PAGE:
Although new technologies are constantly being developed to complement current practices in creating greener structures, the common objective is that green buildings are designed to reduce the overall impact of the built environment on human health and the natural environment by:

  • Efficiently using energy, water, and other resources
  • Protecting occupant health and improving employee productivity
  • Reducing waste, pollution and environmental degradation

Sustainability may be defined as meeting the needs of present generations without compromising the ability of future generations to meet their needs. There are a number of motives for building green, including environmental, economic, and social benefits. However, modern sustainability initiatives call for an integrated and synergistic design to both new construction and in the retrofitting of existing structures.

Green building brings together a vast array of practices, techniques, and skills to reduce and ultimately eliminate the impacts of buildings on the environment and human health. It often emphasizes taking advantage of renewable resources, e.g., using sunlight through passive solar, active solar, and photovoltaic techniques and using plants and trees through green roofs, rain gardens, and reduction of rainwater run-off. Many other techniques are used, such as using wood as a building material, or using packed gravel or permeable concrete instead of conventional concrete or asphalt to enhance replenishment of ground water.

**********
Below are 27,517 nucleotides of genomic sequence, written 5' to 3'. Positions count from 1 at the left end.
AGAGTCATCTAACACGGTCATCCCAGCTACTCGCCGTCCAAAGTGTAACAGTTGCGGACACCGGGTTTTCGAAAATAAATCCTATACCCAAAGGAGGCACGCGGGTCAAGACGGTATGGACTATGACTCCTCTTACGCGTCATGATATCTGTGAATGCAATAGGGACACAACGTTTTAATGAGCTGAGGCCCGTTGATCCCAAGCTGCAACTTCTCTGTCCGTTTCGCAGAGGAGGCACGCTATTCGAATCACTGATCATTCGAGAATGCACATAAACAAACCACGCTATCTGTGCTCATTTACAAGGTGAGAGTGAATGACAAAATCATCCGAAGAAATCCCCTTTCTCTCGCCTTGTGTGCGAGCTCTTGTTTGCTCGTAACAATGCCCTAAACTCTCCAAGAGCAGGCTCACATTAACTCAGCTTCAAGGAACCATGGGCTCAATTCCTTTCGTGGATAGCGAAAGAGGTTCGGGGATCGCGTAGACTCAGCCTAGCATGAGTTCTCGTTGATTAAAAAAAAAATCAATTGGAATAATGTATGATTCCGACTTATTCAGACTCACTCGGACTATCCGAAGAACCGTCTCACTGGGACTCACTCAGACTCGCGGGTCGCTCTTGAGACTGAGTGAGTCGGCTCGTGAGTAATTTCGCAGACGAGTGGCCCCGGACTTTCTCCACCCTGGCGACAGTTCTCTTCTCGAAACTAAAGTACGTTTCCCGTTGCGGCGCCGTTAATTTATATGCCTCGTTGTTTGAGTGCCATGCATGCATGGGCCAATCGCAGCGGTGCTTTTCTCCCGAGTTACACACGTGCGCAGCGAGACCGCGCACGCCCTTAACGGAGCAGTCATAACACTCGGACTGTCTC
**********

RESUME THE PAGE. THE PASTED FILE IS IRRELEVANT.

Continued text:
As a result of the increased interest in green building concepts and practices, a number of organizations have developed standards, codes and rating systems that let government regulators, building professionals and consumers embrace green building with confidence.